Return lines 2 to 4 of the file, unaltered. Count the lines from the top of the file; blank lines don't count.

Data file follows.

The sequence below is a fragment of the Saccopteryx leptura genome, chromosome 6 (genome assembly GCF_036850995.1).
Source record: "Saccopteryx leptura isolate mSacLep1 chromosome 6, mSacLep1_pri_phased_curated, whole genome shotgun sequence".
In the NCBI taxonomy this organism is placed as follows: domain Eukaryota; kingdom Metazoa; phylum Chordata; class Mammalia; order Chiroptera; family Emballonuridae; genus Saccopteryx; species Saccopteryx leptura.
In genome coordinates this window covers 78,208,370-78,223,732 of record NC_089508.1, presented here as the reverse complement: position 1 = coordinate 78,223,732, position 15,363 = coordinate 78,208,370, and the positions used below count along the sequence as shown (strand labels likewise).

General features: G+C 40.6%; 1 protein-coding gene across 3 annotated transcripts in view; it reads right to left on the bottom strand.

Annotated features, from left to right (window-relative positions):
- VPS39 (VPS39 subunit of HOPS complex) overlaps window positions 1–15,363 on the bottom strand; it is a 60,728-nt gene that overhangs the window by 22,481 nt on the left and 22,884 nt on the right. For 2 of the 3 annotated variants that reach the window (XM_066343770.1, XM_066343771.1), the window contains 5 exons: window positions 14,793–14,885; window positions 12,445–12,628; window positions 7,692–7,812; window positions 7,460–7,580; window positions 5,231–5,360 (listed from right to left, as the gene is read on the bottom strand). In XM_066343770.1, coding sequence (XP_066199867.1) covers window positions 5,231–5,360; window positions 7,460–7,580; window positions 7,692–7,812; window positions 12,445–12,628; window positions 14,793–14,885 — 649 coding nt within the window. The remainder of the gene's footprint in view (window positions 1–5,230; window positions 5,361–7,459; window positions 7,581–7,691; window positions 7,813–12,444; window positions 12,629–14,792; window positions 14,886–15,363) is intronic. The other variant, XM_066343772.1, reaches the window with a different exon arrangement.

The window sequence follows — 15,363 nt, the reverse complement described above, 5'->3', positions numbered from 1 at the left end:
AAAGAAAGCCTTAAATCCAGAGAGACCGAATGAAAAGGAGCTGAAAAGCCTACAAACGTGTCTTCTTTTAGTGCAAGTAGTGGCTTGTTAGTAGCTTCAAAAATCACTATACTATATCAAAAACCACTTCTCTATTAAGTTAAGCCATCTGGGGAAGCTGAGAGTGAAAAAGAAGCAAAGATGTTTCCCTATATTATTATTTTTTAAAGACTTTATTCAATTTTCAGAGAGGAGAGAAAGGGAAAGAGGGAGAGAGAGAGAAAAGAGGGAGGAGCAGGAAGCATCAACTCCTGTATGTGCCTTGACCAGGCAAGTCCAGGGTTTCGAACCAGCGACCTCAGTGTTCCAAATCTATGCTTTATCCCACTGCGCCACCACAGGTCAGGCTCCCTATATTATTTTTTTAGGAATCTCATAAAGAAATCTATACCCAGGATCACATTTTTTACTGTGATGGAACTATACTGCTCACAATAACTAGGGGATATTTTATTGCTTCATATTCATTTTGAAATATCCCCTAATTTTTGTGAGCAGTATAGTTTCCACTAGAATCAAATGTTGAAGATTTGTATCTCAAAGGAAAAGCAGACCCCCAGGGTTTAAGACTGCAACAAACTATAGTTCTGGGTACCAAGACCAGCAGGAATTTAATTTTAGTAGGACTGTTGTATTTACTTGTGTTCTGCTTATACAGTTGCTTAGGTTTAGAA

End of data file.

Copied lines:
Source record: "Saccopteryx leptura isolate mSacLep1 chromosome 6, mSacLep1_pri_phased_curated, whole genome shotgun sequence".
In the NCBI taxonomy this organism is placed as follows: domain Eukaryota; kingdom Metazoa; phylum Chordata; class Mammalia; order Chiroptera; family Emballonuridae; genus Saccopteryx; species Saccopteryx leptura.
In genome coordinates this window covers 78,208,370-78,223,732 of record NC_089508.1, presented here as the reverse complement: position 1 = coordinate 78,223,732, position 15,363 = coordinate 78,208,370, and the positions used below count along the sequence as shown (strand labels likewise).